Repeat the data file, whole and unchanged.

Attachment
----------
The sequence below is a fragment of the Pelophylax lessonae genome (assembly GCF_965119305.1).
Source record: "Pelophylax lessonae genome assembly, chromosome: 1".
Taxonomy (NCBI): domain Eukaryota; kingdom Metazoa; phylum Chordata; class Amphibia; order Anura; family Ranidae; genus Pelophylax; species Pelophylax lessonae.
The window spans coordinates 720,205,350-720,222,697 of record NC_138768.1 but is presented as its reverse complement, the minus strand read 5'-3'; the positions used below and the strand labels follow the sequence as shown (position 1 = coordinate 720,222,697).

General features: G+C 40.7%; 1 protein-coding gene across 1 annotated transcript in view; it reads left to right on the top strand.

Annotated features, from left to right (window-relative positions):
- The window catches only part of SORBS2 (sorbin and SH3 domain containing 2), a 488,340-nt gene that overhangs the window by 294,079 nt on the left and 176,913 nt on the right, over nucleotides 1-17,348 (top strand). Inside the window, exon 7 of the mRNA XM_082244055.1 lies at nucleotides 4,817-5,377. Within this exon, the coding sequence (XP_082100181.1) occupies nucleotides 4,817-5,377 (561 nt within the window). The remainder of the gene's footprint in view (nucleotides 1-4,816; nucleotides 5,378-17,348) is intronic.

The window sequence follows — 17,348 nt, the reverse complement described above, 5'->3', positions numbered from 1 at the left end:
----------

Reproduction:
The sequence below is a fragment of the Pelophylax lessonae genome (assembly GCF_965119305.1).
Source record: "Pelophylax lessonae genome assembly, chromosome: 1".
Taxonomy (NCBI): domain Eukaryota; kingdom Metazoa; phylum Chordata; class Amphibia; order Anura; family Ranidae; genus Pelophylax; species Pelophylax lessonae.
The window spans coordinates 720,205,350-720,222,697 of record NC_138768.1 but is presented as its reverse complement, the minus strand read 5'-3'; the positions used below and the strand labels follow the sequence as shown (position 1 = coordinate 720,222,697).

General features: G+C 40.7%; 1 protein-coding gene across 1 annotated transcript in view; it reads left to right on the top strand.

Annotated features, from left to right (window-relative positions):
- The window catches only part of SORBS2 (sorbin and SH3 domain containing 2), a 488,340-nt gene that overhangs the window by 294,079 nt on the left and 176,913 nt on the right, over nucleotides 1-17,348 (top strand). Inside the window, exon 7 of the mRNA XM_082244055.1 lies at nucleotides 4,817-5,377. Within this exon, the coding sequence (XP_082100181.1) occupies nucleotides 4,817-5,377 (561 nt within the window). The remainder of the gene's footprint in view (nucleotides 1-4,816; nucleotides 5,378-17,348) is intronic.

The window sequence follows — 17,348 nt, the reverse complement described above, 5'->3', positions numbered from 1 at the left end: